But Paul replied, “They have beaten us in public, uncondemned, men who are Roman citizens, and have thrown us into prison; and now are they going to discharge us in secret? Certainly not! Let them come and take us out themselves.” – Acts 16:37 (NRSV)
Paul’s ministry as recounted in the Book of Acts includes many close escapes. This verse from the end of chapter 16 may sound like a dramatic call-out, but it’s actually the morning-after epilogue of a supernatural event. The night before, an earthquake shook the jail, opening the doors and unleashing the chains of the prisoners. Paul and his ministry colleague Silas did not take the opportunity to escape. The jailer was grateful; his fate at the hands of the authorities might have been terrible if they had. He took them home and fed them and dressed their wounds. The jailer’s appreciation opened the way to a conversion experience for his household, and they all were baptized.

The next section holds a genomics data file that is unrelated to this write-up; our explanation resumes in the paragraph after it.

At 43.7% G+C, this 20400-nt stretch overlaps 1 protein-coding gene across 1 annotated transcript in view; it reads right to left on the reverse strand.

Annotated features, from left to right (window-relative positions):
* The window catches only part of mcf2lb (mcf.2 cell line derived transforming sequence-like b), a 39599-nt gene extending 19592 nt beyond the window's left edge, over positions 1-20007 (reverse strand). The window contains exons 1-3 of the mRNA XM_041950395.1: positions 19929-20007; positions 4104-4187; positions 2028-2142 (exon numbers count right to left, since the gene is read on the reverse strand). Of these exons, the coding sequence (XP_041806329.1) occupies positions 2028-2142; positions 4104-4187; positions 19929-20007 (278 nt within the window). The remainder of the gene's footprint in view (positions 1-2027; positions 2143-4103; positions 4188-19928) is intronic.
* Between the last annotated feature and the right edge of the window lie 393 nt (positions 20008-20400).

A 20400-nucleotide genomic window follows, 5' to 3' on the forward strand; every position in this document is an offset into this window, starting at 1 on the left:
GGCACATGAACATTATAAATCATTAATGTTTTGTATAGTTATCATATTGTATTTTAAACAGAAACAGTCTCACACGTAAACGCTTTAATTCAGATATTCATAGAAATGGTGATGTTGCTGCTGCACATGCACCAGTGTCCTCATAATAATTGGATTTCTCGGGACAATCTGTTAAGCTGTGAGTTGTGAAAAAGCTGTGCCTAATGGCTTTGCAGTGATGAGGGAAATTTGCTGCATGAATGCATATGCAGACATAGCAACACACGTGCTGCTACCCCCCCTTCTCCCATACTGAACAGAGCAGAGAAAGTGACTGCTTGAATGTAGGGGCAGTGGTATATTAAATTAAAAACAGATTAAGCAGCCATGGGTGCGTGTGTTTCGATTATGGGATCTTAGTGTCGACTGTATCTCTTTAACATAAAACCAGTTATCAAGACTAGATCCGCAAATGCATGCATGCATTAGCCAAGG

We have to imagine that the word got around, because in the morning, the authorities in town sent the police to order that Paul and Silas be let go. I’m sure they didn’t want any more earthquakes! Yet Paul objects. Why should these authorities be able to let them go without saying so themselves? Each time he is offered an easy way out, Paul is clear about his alliances, and chooses words and actions that honor God’s call on his life.
The work of telling the truth is as hard now as it was then. Can we channel Paul’s commitment to be allies to the vulnerable and call the authorities to account?
Holy God, give us courage to be present, to be clear about our commitments, and to speak truth to those in power. Amen.
Martha Spong is a UCC pastor, a clergy coach, and editor of The Words of Her Mouth: Psalms for the Struggle, from The Pilgrim Press.